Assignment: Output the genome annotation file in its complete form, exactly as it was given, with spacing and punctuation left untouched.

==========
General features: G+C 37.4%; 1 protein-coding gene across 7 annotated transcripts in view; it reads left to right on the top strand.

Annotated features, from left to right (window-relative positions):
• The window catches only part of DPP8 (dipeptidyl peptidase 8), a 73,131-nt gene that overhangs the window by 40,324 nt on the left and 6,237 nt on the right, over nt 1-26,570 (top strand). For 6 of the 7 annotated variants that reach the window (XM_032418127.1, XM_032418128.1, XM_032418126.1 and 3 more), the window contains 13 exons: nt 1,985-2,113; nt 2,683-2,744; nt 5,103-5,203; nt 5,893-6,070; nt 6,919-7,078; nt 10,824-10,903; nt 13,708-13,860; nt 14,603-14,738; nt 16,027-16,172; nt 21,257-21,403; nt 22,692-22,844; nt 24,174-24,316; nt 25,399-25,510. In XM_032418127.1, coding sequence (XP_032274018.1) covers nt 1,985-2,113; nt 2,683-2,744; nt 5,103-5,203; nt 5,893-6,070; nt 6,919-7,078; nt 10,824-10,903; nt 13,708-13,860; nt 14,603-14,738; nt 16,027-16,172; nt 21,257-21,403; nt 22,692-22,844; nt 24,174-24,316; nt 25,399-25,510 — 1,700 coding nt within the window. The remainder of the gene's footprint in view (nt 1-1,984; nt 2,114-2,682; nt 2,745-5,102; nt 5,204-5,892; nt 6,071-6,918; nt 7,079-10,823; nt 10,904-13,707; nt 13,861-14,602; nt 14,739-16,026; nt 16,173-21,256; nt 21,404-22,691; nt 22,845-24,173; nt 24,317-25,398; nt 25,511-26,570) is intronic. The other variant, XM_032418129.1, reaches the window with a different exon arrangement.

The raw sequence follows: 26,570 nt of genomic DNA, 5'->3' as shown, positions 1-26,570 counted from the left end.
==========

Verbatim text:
General features: G+C 37.4%; 1 protein-coding gene across 7 annotated transcripts in view; it reads left to right on the top strand.

Annotated features, from left to right (window-relative positions):
• The window catches only part of DPP8 (dipeptidyl peptidase 8), a 73,131-nt gene that overhangs the window by 40,324 nt on the left and 6,237 nt on the right, over nt 1-26,570 (top strand). For 6 of the 7 annotated variants that reach the window (XM_032418127.1, XM_032418128.1, XM_032418126.1 and 3 more), the window contains 13 exons: nt 1,985-2,113; nt 2,683-2,744; nt 5,103-5,203; nt 5,893-6,070; nt 6,919-7,078; nt 10,824-10,903; nt 13,708-13,860; nt 14,603-14,738; nt 16,027-16,172; nt 21,257-21,403; nt 22,692-22,844; nt 24,174-24,316; nt 25,399-25,510. In XM_032418127.1, coding sequence (XP_032274018.1) covers nt 1,985-2,113; nt 2,683-2,744; nt 5,103-5,203; nt 5,893-6,070; nt 6,919-7,078; nt 10,824-10,903; nt 13,708-13,860; nt 14,603-14,738; nt 16,027-16,172; nt 21,257-21,403; nt 22,692-22,844; nt 24,174-24,316; nt 25,399-25,510 — 1,700 coding nt within the window. The remainder of the gene's footprint in view (nt 1-1,984; nt 2,114-2,682; nt 2,745-5,102; nt 5,204-5,892; nt 6,071-6,918; nt 7,079-10,823; nt 10,904-13,707; nt 13,861-14,602; nt 14,739-16,026; nt 16,173-21,256; nt 21,404-22,691; nt 22,845-24,173; nt 24,317-25,398; nt 25,511-26,570) is intronic. The other variant, XM_032418129.1, reaches the window with a different exon arrangement.

The raw sequence follows: 26,570 nt of genomic DNA, 5'->3' as shown, positions 1-26,570 counted from the left end.